© Copyright – 2019 – Athletics Illustrated
The 2019 IAAF Doha World Athletics Championships marathon should never have been run. With temperatures at a furnace-like 40 degrees centigrade or 104F, nearly half of the field dropped out including all three Ethiopians and Canadian Sasha Gollish at 25K.
Doha may put on a great championships event inside a stadium, but the country is not suited for endurance sports out-of-doors. The desert country is inhospitably dry and hot.
The city is suspected to have won the bid through a bribe process in 2011, where former IAAF employee Papa Massata Diack demanded a $4.5-million USD bribe in a bank transfer as well as $440,000 in cash to award Doha the meet. The Senegalese Diack and his father Lamine are both in jail. His father is the former president of the IAAF. Incarcerated, they were charged with extortion, bribery, money laundering, and other financial crimes. Under different leadership, Doha would likely not have the meet in their city.
Doha has been hell-bent on winning major championships. Some of the other events that they won the right to host are the 2014 FINA Diving Championships, 2017 FINA World Aquatic Championship and 2019 FINA Marathon Swim Championships. They also won the FIFA 2022 World Cup. In the process of hosting the soccer tournament, they have made a mockery of the global soccer schedule to suit their climate.
Regardless, the marathon race started as planned at midnight Friday. The top five athletes went through 5K in the time of 18:21. The field was led by Lonah Chemtai. Nineteen more followed within four seconds. They were running at a pedestrian 2:34 pace early – smart move.
By 10K two had already dropped out. With the leaders passing through 10K in the time of 36:44 (2:35 pace) led by Kenyan Visiline Jepkesho, who would go on to finish 15th and in the time of 2:46.38. The lead pack was down to four.
At 15K another 10 athletes had already given up. The lead pack was still four strong with Chepngetich leading and Edna Kiplagat and a third Kenyan Jepkesho with her. All three were through in 54:01. The pace now on for a 2:32 finish.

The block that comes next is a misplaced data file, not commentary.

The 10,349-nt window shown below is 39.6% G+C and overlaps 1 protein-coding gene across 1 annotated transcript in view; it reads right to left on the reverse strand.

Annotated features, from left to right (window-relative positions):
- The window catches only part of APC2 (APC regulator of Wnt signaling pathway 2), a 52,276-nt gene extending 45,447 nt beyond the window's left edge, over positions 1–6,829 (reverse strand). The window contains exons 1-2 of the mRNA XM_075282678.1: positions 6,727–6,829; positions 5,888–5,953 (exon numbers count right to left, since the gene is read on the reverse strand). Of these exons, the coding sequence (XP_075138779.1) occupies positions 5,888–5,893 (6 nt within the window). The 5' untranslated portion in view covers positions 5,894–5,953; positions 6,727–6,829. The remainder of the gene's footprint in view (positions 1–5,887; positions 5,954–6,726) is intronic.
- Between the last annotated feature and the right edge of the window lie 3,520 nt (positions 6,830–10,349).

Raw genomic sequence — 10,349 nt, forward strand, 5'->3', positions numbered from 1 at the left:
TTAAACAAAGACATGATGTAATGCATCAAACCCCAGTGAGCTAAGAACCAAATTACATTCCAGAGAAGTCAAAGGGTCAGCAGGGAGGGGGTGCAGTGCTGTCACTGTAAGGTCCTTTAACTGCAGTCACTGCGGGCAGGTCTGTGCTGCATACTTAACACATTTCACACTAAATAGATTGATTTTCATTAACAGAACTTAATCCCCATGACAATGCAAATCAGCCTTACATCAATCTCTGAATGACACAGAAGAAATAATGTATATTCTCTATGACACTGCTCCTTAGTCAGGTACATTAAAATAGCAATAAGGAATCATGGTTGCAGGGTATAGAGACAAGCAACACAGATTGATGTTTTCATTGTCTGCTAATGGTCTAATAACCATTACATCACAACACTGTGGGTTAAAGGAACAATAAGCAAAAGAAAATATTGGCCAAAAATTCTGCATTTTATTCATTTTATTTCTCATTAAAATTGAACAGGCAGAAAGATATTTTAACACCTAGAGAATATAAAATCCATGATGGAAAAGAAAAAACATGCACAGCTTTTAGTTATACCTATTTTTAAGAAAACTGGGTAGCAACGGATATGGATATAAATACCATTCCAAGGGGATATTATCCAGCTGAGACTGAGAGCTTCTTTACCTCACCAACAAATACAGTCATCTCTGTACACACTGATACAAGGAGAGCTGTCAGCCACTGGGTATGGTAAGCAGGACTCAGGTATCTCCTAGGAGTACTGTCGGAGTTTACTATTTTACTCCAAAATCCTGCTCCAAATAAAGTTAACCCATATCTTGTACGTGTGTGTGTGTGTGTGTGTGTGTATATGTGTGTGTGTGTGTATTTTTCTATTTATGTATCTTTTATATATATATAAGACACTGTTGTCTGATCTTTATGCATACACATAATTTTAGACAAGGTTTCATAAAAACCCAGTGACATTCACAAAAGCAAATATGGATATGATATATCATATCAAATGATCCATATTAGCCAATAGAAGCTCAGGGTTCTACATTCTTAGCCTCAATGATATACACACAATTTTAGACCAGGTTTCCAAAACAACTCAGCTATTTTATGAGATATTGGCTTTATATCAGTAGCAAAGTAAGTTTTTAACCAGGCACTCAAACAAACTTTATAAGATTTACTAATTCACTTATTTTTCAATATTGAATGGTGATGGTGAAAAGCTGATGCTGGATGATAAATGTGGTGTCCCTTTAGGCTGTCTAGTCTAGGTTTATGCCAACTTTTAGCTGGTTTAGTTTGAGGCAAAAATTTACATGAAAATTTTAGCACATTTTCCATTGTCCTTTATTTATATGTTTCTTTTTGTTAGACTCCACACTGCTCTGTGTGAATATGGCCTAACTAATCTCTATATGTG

FABULOUS race from @lyndsay_tessier in @IAAFDoha2019 marathon. 9th in 2:42:03 and #Tokyo2020 Olympic standard with top 10 place. pic.twitter.com/Qp8PZaqaTf
— alan brookes, CRS (@alnbrookes) September 27, 2019
Forty-one-year-old Canadian Lyndsay Tessier was in 52nd place through 5K, running conservatively. She passed 10K having moved up 12 spots to 40th, and at half-way was in 35th position and on pace for a 2:40:38 finish time.
By 30K, Tessier was in 14th position and 23 athletes had dropped out.
Former Kenyan Chelimo, now running for Bahrain, was leading the race in a group with Kenyans Kiplagat and Ruth Chepngetich as well as Helalia Johannes from Namibia.
In the end, Kenyan Chepngetich won in the time of 2:32:43, the second-place finisher was Chelimo in 2:33:46 and Johannes took third in 2:34:15.
American Roberta Groner was the first North American clocking in at 2:38:44 taking the sixth position.
Tessier moved all the way up to ninth with a 2:42:23 finish time. Fellow Canadian Sasha Gollish of Toronto dropped out at 25K, while Melanie Myrand finished in 2:57:40 and in 27th position.
Thirty of the 68 starters did not finish the race.
Chepngetich owns a personal best of 2:17:08 that she ran in Dubai in January of this year – more than 15 minutes faster. The performance is the third-fastest time in history behind only England’s Paula Radcliffe and her world record of 2:15:25 and Kenyan Mary Keitany’s 2:17:01.
Shoestrings: Canadians who moved on from their preliminary heats includes Mo Ahmed in the 5,000-metre event. He qualified with a fifth-fastest run on the day at 13:25.35. There was less than a second separating first place Selemon Barega ETH 13:24.69 and sixth fastest Birhanu Balew of Bahrain with his 13:25.70 performance.
Genevieve Lalonde qualified for the final in the 3,000m steeplechase running a 9:30.01, eight seconds off of the leader Peruth Chemutai of Uganda with her 9:21.98.
In the 100m heats, Aaron Brown eased through with a 10.16 in the 100m, as did Andre de Grasse with his 10.13, both Canadians finished second in their respective heats (1 and 2).
American Christian Coleman won the sixth heat in 9.98. Coleman came under scrutiny when he was the subject of an Athletics Integrity Unit investigation for missing three tests by failing in the whereabouts protocol, however, was allowed to compete after he pointed out that one of the three missed tests took place outside of the 12-month time-frame (for missing three tests).
Jamaican Yohan Blake once suspended for taking performance-enhancing drugs won heat 4 in the time of 10.07. The controversial Just Gatlin won heat 2 in the time of 10.06. He has been suspended twice. At 37 years of age and serving two suspensions, no one at this time trusts that he is clean.
Canadian Lindsay Butterworth qualified for the semi-final round in the 800m distance in heat 3 with a 2:01.64 finish time, coming in fourth position. She was in the fastest heat as Ugandan Winnie Nanyondo clocked the fastest time on the day at 2:00.36.
Full results and viewing schedule is available, here>>